Beyoncé’s Blueprint for Building a Queer World

Wednesday, February 4, 2015, 7 - 8pm

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We Were Never Meant To Survive: Beyoncé’s Blueprint for Building a Queer World

A free and open lecture by Kevin Allred, professor of the Rutgers course Politicizing Beyoncé, asks: What does Beyoncé’s music have to teach us about building a queer world — a more equitable world that challenges the traditional heteronormative conceptions of gender and sexuality? This talk puts black feminist texts in conversation with Beyoncé in order to politicize her work and illuminate her long history of affirming and empowering queer lives through provocative, diverse gender and sexual representation. 

Kevin Allred is a feminist author, educator, and undoer of the status quo. A shameless outlaw of academia, he believes that everyone - not just gatekeepers of the Ivory Tower - should have access to knowledge and education. In 2010, he created the interdisciplinary college course "Politicizing Beyoncé," which puts Beyoncé Knowles-Carter's career and music in conversation with black feminist texts in order to think through America's current racial, gender, class, and sexual politics.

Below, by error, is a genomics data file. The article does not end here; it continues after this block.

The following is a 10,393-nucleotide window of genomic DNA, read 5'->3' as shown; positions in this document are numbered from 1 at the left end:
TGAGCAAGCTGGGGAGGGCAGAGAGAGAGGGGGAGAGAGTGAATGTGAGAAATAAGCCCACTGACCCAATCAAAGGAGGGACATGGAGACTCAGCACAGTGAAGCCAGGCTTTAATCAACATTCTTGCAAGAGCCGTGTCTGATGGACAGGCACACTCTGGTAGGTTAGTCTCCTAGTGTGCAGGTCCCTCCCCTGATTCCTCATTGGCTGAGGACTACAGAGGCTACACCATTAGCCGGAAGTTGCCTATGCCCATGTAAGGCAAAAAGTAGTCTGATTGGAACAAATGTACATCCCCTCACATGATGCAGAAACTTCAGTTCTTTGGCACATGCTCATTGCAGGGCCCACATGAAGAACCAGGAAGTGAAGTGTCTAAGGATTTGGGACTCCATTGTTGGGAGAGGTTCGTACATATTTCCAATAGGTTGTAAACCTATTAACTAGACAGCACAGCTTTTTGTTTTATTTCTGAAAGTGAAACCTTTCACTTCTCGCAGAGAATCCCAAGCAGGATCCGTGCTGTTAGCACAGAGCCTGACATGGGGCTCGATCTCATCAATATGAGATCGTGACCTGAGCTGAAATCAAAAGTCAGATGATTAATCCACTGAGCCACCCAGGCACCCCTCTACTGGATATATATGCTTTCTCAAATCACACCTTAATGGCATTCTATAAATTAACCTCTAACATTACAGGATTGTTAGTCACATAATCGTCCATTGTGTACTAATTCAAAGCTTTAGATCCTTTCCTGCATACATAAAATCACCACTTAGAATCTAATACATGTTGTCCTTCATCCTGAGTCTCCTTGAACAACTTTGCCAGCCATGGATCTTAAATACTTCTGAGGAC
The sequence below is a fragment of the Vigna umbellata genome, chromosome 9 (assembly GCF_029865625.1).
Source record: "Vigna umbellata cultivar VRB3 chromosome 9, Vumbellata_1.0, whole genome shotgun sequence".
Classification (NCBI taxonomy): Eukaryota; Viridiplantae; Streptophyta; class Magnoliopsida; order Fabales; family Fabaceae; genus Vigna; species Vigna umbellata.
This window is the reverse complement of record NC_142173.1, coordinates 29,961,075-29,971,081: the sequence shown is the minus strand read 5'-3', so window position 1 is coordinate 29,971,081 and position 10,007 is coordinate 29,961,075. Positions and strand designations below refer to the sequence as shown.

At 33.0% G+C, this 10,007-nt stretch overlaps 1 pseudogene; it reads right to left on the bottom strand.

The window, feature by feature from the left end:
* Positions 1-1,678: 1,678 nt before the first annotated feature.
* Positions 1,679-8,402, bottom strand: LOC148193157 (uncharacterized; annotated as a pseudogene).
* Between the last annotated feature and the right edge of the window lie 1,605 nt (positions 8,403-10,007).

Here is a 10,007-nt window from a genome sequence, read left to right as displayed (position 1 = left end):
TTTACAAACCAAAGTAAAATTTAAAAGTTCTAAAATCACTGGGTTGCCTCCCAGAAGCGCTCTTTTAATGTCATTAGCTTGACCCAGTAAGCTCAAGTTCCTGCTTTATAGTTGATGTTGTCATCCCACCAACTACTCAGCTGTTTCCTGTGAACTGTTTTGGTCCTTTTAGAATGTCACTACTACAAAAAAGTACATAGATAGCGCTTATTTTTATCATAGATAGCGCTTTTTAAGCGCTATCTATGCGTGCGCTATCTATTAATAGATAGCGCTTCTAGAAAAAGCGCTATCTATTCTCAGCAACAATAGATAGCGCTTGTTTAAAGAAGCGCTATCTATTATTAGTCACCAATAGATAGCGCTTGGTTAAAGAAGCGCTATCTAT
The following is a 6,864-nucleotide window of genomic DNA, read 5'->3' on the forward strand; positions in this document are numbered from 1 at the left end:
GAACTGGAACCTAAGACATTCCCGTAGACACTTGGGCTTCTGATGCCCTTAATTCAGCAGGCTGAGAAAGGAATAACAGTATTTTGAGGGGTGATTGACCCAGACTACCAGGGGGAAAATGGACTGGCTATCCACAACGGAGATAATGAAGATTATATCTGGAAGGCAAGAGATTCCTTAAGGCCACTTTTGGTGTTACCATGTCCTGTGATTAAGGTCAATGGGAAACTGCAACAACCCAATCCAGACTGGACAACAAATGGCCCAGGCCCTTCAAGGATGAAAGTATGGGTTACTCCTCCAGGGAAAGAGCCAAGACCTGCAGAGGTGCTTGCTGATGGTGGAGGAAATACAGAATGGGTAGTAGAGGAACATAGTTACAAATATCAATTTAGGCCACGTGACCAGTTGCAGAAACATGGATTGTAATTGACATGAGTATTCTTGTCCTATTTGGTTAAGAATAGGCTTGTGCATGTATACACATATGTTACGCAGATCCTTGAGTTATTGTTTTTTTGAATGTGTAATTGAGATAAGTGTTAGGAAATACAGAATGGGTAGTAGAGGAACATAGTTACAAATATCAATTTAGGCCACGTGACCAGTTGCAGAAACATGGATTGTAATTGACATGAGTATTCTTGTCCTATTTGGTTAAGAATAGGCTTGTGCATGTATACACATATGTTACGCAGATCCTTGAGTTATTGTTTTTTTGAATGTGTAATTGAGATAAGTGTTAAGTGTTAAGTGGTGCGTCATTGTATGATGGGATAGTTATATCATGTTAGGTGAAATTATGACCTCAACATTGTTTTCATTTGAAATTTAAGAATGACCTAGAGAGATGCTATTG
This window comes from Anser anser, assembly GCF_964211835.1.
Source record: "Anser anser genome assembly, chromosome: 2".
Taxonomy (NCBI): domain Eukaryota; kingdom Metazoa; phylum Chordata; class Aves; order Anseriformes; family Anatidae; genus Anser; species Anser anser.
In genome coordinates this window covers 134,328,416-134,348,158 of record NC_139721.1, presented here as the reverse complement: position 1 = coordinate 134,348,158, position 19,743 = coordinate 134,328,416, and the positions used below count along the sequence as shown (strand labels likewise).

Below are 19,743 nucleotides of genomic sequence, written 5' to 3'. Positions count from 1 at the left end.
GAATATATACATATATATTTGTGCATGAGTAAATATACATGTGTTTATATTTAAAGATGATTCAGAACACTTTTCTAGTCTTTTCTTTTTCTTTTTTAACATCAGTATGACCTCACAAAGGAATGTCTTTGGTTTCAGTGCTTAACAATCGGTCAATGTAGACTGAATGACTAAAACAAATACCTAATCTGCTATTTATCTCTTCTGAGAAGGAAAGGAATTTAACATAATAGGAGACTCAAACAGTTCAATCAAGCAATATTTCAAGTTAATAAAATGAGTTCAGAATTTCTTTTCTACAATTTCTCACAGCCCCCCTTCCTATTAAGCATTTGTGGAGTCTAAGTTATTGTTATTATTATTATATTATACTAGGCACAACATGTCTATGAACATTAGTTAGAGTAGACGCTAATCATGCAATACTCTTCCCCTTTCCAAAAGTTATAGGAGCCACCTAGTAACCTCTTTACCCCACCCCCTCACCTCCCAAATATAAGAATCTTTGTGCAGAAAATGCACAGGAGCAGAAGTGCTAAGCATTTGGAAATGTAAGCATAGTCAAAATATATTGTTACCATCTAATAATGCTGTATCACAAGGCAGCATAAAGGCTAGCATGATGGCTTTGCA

Located in the Frederick P. Rose Auditorium, at 41 Cooper Square (on Third Avenue between 6th and 7th Streets)

  • Founded by inventor, industrialist and philanthropist Peter Cooper in 1859, The Cooper Union for the Advancement of Science and Art offers education in art, architecture and engineering, as well as courses in the humanities and social sciences.

  • “My feelings, my desires, my hopes, embrace humanity throughout the world,” Peter Cooper proclaimed in a speech in 1853. He looked forward to a time when, “knowledge shall cover the earth as waters cover the great deep.”

  • From its beginnings, Cooper Union was a unique institution, dedicated to founder Peter Cooper's proposition that education is the key not only to personal prosperity but to civic virtue and harmony.

  • Peter Cooper wanted his graduates to acquire the technical mastery and entrepreneurial skills, enrich their intellects and spark their creativity, and develop a sense of social justice that would translate into action.